Studios / Couse
The property purchased by the Couses on Kit Carson Road in 1909 appealed to them because there was room to add on a spacious studio. Couse’s design for the addition was ingenious. He removed the south wall of the original adobe house and extended the room to double its size. A large window facing true north was built above the pre-existing roof line, from the top of which the new roof sloped dramatically to the south. He added an alcove at the southeast corner with an adobe fireplace that provided an ideal setting for painting some of his famous firelight pictures. In the northwest corner he built in a small dark room in which to process his photographs. The area where the old walls met the new upward extension provided a shelf for the display of his Indian pottery collections of over 100 vessels. A large mobile platform on which he could pose his models occupied the south end of the room.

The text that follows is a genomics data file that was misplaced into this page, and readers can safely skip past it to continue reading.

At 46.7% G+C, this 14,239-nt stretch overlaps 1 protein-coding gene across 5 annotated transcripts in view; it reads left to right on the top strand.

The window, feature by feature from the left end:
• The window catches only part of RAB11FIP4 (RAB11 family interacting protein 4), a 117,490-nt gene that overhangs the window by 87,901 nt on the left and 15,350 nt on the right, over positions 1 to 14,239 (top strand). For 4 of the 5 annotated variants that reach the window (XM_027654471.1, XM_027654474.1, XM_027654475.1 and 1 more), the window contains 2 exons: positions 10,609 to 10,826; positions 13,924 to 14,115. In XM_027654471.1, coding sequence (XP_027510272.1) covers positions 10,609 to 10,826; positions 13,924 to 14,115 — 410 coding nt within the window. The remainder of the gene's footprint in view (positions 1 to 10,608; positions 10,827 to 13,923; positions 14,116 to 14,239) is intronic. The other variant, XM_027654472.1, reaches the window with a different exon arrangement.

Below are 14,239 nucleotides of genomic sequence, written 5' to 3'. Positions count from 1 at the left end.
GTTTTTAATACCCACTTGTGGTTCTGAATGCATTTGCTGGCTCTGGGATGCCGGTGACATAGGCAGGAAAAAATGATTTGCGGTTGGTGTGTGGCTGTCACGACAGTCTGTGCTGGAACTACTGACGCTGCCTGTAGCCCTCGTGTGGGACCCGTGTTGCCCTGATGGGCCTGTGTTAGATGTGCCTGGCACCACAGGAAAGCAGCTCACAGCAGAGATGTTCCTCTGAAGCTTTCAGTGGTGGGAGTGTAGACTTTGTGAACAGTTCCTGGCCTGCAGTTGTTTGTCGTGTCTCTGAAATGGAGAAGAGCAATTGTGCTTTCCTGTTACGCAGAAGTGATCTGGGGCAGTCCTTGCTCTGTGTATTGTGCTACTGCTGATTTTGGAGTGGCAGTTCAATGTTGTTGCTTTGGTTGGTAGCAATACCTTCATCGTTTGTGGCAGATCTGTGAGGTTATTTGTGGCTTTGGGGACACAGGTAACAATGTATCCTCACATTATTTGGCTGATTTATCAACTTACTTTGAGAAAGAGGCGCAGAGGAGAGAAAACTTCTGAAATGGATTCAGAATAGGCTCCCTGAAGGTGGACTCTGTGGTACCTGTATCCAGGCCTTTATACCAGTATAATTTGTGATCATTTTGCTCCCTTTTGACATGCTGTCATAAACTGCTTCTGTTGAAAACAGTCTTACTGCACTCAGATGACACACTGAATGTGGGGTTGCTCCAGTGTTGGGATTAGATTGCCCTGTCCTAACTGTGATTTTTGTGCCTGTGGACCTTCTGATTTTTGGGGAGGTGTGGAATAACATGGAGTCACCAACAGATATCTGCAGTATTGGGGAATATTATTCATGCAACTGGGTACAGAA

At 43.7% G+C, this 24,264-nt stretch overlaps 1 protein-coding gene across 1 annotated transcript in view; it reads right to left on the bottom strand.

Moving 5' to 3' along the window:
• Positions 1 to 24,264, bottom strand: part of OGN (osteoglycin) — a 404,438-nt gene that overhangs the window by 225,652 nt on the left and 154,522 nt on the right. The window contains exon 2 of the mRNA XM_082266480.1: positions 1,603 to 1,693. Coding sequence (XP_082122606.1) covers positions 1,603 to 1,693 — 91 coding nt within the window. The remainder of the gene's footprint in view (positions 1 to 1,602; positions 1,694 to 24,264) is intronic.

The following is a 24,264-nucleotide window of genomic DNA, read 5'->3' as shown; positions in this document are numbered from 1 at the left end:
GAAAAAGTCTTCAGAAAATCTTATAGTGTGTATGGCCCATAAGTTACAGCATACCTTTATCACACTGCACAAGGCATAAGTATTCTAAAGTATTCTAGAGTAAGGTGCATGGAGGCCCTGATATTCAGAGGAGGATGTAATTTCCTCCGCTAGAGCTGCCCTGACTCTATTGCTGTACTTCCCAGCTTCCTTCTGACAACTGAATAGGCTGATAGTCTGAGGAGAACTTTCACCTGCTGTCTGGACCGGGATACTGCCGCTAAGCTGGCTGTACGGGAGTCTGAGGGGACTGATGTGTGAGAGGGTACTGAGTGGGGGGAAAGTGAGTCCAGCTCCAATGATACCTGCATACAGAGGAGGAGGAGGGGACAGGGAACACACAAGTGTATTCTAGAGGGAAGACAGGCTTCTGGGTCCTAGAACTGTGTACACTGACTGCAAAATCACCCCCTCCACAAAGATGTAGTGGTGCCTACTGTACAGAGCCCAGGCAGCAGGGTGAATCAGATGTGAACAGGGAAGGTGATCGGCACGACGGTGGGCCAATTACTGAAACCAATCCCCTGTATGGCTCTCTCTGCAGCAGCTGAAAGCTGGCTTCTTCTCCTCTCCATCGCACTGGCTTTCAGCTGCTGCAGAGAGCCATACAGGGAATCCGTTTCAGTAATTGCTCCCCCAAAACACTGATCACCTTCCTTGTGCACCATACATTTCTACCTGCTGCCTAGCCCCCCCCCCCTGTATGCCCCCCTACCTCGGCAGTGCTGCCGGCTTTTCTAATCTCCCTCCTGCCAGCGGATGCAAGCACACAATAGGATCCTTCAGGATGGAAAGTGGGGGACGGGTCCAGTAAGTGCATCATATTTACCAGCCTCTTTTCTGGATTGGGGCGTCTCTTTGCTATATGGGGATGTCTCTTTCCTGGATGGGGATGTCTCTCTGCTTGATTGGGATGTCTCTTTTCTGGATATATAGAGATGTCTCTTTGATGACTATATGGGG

This was the ideal studio he had always dreamed of. A wide porch wrapped around the outside with built-in benches on which to sit. This was a favorite spot for the early Taos artists to gather, discuss their work, and enjoy the view across Taos valley.
The studio today appears as if the artist had just stepped out.
Couse was called “Green Mountain” by his Pueblo Indian friends, partly as an honor relating him to their sacred Taos Mountain, but in addition recognizing his rotund body in its ubiquitous green sweater.